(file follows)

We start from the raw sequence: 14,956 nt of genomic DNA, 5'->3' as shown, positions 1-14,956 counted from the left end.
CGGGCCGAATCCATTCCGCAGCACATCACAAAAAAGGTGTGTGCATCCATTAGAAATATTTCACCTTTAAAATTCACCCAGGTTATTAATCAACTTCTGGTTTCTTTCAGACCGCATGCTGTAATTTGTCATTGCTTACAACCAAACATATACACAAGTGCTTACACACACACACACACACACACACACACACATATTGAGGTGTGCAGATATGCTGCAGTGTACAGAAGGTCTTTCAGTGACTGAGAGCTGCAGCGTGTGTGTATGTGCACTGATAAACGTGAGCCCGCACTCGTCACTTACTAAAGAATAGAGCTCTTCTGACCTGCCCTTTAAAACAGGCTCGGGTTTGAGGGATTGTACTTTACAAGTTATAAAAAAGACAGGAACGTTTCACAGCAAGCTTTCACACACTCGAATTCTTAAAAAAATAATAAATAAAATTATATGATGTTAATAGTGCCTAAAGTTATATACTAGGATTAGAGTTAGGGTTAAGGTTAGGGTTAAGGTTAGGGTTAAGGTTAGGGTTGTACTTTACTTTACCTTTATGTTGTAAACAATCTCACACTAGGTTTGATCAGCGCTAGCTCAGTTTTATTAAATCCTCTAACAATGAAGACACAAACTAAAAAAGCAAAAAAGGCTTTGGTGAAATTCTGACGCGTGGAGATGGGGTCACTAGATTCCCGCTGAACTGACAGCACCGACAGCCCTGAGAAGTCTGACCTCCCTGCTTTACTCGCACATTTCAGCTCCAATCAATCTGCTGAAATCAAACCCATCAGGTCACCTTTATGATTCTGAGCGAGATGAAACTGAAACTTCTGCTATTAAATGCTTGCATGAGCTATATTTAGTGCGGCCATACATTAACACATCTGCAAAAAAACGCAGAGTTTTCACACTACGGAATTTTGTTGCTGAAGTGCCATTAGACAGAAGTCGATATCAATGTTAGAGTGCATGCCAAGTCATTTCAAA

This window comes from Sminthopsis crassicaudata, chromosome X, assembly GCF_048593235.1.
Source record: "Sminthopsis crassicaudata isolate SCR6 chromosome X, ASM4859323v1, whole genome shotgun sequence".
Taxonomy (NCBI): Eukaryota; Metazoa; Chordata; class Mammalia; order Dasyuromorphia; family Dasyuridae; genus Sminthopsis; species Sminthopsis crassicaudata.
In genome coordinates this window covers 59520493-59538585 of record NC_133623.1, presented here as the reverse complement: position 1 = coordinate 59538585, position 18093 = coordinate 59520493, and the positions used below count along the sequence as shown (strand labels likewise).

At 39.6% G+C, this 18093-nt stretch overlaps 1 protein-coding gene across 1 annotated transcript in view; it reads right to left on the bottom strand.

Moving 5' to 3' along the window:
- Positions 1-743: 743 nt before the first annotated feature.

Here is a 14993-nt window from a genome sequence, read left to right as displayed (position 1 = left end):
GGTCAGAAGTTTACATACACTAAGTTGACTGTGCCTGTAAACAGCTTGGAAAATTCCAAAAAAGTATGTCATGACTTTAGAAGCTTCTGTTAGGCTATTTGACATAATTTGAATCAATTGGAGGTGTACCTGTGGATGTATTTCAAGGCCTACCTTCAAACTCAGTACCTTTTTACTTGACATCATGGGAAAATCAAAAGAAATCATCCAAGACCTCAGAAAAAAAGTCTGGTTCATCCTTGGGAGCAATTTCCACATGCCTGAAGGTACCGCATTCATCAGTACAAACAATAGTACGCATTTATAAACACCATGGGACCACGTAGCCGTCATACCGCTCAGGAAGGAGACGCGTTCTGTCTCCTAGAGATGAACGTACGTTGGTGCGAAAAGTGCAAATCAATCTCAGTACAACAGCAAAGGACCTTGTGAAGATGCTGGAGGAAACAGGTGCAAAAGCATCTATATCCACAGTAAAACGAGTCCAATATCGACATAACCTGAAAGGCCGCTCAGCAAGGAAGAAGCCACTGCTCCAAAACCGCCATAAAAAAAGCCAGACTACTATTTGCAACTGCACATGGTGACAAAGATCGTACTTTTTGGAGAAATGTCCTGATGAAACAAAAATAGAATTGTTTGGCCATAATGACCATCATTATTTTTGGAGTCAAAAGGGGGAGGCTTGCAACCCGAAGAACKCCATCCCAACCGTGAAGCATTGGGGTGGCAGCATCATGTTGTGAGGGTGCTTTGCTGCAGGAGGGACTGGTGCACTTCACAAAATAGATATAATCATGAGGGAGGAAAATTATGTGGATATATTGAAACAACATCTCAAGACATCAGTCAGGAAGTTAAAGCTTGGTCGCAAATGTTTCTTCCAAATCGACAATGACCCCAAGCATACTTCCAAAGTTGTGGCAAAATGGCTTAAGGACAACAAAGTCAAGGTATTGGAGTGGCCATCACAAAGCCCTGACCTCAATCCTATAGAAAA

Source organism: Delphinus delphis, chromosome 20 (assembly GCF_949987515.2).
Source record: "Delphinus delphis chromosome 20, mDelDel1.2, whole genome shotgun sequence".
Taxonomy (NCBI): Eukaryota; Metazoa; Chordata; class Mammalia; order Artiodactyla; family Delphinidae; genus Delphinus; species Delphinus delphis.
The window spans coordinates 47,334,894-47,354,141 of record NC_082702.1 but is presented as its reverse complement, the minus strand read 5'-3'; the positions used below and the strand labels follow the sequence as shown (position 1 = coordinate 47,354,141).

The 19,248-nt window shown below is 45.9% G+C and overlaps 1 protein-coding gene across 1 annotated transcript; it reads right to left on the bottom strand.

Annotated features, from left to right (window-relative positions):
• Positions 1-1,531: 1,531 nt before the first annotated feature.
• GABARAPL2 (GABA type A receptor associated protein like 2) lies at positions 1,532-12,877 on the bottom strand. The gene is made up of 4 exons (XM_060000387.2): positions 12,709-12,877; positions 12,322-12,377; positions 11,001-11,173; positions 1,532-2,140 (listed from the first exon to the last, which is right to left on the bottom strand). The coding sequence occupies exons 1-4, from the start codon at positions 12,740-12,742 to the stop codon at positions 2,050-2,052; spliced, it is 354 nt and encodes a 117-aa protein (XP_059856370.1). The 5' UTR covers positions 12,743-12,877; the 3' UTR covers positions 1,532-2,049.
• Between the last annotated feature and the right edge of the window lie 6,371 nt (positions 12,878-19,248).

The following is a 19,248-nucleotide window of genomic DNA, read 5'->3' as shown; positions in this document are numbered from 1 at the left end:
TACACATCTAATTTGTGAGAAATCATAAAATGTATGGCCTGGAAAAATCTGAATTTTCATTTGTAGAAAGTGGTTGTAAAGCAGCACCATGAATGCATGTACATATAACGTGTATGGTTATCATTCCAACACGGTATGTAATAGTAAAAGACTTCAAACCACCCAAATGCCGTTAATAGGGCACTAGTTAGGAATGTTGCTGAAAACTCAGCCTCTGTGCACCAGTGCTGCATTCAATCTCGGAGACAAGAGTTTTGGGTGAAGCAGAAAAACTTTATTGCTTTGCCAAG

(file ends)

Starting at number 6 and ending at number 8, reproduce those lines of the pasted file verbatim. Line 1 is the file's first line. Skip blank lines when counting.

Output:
In genome coordinates this window covers 59520493-59538585 of record NC_133623.1, presented here as the reverse complement: position 1 = coordinate 59538585, position 18093 = coordinate 59520493, and the positions used below count along the sequence as shown (strand labels likewise).

At 39.6% G+C, this 18093-nt stretch overlaps 1 protein-coding gene across 1 annotated transcript in view; it reads right to left on the bottom strand.

Moving 5' to 3' along the window: